“A New Path” to Reverse Historic Trends
This report demonstrates that past attempts that focus only on housing to address family homelessness have led to rising shelter numbers and increasing costs. With no sign that the current crisis will decline on its own, it is time to recognize that family homelessness is more than just a housing issue; a one size policy does not fit all when it comes to solving the homelessness crisis the city is facing. Homelessness is a multi-faceted issue that requires a multifaceted solution, one with services targeted to families’ specific needs. For decades, the city has tried to make families fit the system; now we need to make the system fit the special needs of families.
To truly break the cycle of family homelessness, a fresh strategy is needed that redefines the role of shelters in helping homeless families return to their communities permanently. The city has the opportunity to transform the current shelter system into a single, comprehensive network of support services, capable of addressing families’ specific needs with a view toward their long-term housing stability and independence. Understanding that not every family faces the same challenges, a triaged family-shelter system could be instituted to provide a range of service-delivery options.
Level 1 of this system would consist of short-stay facilities. If rapid-rehousing strategies are used appropriately and rental-subsidy programs intelligently, families who simply need a chance to get back on their feet can do so within an approximate 30- to 60-day window. This step alone would immediately take pressure off the system, by rapidly rehousing families who can transition from shelter successfully.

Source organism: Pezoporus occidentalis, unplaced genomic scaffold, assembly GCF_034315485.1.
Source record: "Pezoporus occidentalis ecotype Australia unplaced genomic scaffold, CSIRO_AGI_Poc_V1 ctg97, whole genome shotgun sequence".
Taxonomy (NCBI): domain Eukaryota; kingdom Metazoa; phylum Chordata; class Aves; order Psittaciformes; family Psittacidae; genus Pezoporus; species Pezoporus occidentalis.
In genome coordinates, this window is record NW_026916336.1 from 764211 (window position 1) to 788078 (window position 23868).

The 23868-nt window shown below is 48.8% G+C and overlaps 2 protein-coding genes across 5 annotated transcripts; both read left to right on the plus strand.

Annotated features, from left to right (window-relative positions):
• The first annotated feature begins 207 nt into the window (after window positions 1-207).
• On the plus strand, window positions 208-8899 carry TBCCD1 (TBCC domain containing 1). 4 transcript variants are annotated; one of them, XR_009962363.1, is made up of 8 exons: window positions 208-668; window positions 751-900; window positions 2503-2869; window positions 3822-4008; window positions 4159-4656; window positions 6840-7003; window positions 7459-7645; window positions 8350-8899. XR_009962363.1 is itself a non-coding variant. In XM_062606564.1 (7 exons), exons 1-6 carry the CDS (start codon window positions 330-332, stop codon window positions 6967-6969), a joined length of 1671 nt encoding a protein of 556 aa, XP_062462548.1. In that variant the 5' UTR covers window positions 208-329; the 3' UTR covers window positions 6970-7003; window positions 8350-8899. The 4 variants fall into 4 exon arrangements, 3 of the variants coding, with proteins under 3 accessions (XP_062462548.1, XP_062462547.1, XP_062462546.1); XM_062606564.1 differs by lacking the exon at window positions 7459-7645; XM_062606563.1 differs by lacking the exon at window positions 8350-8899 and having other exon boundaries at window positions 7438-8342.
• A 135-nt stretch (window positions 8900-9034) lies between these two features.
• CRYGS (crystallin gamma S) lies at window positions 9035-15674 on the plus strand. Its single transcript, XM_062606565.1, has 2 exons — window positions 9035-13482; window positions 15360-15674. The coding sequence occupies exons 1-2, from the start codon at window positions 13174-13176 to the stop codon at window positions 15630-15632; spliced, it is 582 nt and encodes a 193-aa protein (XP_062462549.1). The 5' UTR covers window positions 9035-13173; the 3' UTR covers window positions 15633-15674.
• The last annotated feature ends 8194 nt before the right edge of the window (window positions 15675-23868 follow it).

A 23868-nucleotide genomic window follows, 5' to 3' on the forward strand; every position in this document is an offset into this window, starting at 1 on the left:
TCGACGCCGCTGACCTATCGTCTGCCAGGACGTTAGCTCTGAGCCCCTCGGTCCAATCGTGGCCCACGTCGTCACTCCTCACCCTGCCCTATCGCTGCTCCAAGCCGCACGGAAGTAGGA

Level 2 would comprise an array of more specialized facilities with lengths of stay up to six months. A transitional program would allow those families who need more structure a little extra time to learn or relearn valuable skills and stabilize their situations. Those families would be readied for re-employment and independent living and moved out of shelter as soon as they were ready to go.
Level 3 would consist of a network of highly technical facilities to serve the chronically and long-term homeless, the most frequent users of public assistance, and the hardest to help. These facilities would provide intensive, specialized services to help families tackle the complex causes of their own homelessness, such as domestic violence, insufficient education and employment skills, and the effects of child welfare and neglect, among others. The lengths of stay at these sites could be as long as 12 months or more, if need be. The increased length of stay and its cost will in the long run be more cost effective than simply rehousing families because they will be equipped to maintain their housing permanently without a government subsidy.
Such a restructuring of family shelters would result in a system that is more manageable, cost-efficient, and successful in permanently moving homeless families into housing. If services are targeted according to need, families will not move out of shelter faster; they will be more likely to remain out of shelter permanently. The housing-only strategies of the past 30 years have had limited success in reducing family homelessness. It is up to the city to seize this opportunity and use its power to transform its homeless family policies and move an antiquated shelter system into the 21st Century. The time for bold new action is now.